This method is really easy to use and just requires you to create a new feature. The problem is supporting it, you can sometime have trouble finding out which version your clients are running.
Using Assembly Redirection is, according to me, the best way to accomplish upgrades of your Web Parts. This means that you in your web.config specifies that all requests for a specific Web Part version is redirected to another. When using this all of your previous installed web parts will still work, as long as you did not change how certain web part properties works. If you make a complete new version, this method may not be suitable, then you should consider creating a new Web Part/feature and use the parallel mode.
Take a look a this code; it redirects all 1.0 to 1.5 versions to use the 2.0 version. This is specified in the web.config.
runtime> assemblyBinding> dependentAssembly> assemblyIdentity name="WebPart" publicKeyToken="ba74fbef247b82bb" culture="neutral" /> bindingRedirect oldVersion="22.214.171.124-126.96.36.199" newVersion="188.8.131.52" /> dependentAssembly> assemblyBinding> runtime>
In a standard WSS 3.0 or MOSS 2007 installation you will see that there are already a lot of assembly redirects, from previous SharePoint versions to the current (from 184.108.40.206 to 220.127.116.11).
Read more about Assembly Redirection here.
Alternative/custom version numbering
I think this method is not to prefer since then you need to access the actual UI of your component to see which version that is installed. You cannot find it out by looking to the .webpart file, the GAC, the SharePoint databases or the event logs.
What’s your take on Web Part versioning?
If you install Windows SharePoint Services 3.0 on a new server you will find that your Office 2007 (.docx, .xlsx etc) files is not indexed as they should but the old binary document (.doc, .xls etc) format is indexed. This is due to the fact that the Office 2007 IFilters is not installed by your WSS installation.
To resolve this issue you have to download the Microsoft Filter Pack and install it on your server. This will install the actual IFilters which are used for indexing the Office 2007 files.
Then you have to tell the WSS Search Service to index those files, this is a manual registry operation. All details is found in the How to register Microsoft Filter Pack with Windows SharePoint Services 3.0 Knowledge Base article. To describe it short; first you have to tell the gatherer which file extensions to handle by adding all extensions to the registry. Then you have to connect all the extensions to the correct IFilter guid. After all this is done you have to restart the Search Service.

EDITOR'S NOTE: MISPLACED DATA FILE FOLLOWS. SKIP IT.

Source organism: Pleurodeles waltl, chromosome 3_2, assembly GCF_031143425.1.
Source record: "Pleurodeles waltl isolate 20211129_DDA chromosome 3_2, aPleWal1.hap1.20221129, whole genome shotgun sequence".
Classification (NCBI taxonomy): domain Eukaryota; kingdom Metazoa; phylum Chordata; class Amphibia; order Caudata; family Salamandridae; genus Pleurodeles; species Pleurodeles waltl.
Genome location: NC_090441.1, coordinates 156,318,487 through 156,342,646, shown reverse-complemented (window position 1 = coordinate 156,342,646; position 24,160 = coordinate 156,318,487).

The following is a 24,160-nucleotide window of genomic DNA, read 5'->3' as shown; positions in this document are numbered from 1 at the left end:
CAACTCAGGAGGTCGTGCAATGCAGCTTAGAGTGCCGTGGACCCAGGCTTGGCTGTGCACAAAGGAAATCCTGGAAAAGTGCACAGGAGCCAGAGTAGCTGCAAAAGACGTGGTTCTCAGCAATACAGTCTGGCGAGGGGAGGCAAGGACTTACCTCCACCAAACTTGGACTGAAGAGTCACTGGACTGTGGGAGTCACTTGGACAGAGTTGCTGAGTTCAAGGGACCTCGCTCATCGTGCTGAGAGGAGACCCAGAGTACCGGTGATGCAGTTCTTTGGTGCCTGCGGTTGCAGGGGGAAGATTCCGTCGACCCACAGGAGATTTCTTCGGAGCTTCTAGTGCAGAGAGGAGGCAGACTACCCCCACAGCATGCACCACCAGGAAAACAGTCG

Normally this works fine, but in some cases I recreated the whole index database to get things up and running fast.
Today I have spent a few hours tagging photos using the incredible Windows Live Photo Gallery application. It’s quite slow and still has some buggy features, but it’s so good for cleaning and tagging photos.
As I tagged along I found some images I took during the PDC 2008 at the LA Convention Center entrance hall. From the Windows Live Photo Gallery I fired up Microsoft Photosynth and made me a Synth. Creating the synth was really easy and done in a few minutes and here it is:
The results are as follows:
Using STSADM is the favorite one, probably due to that fact the audience answering to the poll is mostly IT-Pros or developers. Using an MSI based installation is, surprisingly, the first runner up together with scripts. I totally understand why but there are many problems having an MSI based one but the problem is that installation and uninstall is tied to one specific server.
Unfortunately I did not get more than 18 answers.
So I would like to have your input on another matter, please do take 20 seconds of your time and answer the simple question:
Click on the question above to get there and answer the question!Technorati tags: SharePoint
With the recent release of ChartPart for SharePoint I created a simple command file to simplify the installation of the .wsp file. What I did not expect was that so many should download it – about the same amount of people who download the ChartPart.
Some really nice people have asked me to release it as an MSI package, which I will do as soon as possible to make it even easier for non developers or IT-pros to install the ChartPart.
Out of curiosity I put up a small poll which I would like to see as many as possible of you readers answered to. It’s a simple question: Which way do you prefer to install SharePoint packages?
Head on over to the poll: http://snappoll.com/poll/303013.php
My personal preference is to use STSADM – that way I have full control of the deployment.
CharPart for SharePoint is a free chart web part for SharePoint (WSS 3.0 or MOSS 2007) that enables you to easily create charts based on existing lists and views in SharePoint.
These are some of the features of ChartPart 1.0
- Generate a graph from a SharePoint list in just a few clicks
- Multiple graph types (bars, columns, splines etc)
- Multiple built-in palettes
- Custom palettes
- Size of graph
- Supports columns such as dates, lookups, calculated, users etc
ChartPart is currently translated into English, Swedish and Portuguese and German coming soon. Please contact me if you would like to help out in translating it to other languages.
This was just the first version, I am currently doing some nice work with version 2 – expect a beta version pretty soon.
Why are you still reading and not downloading it!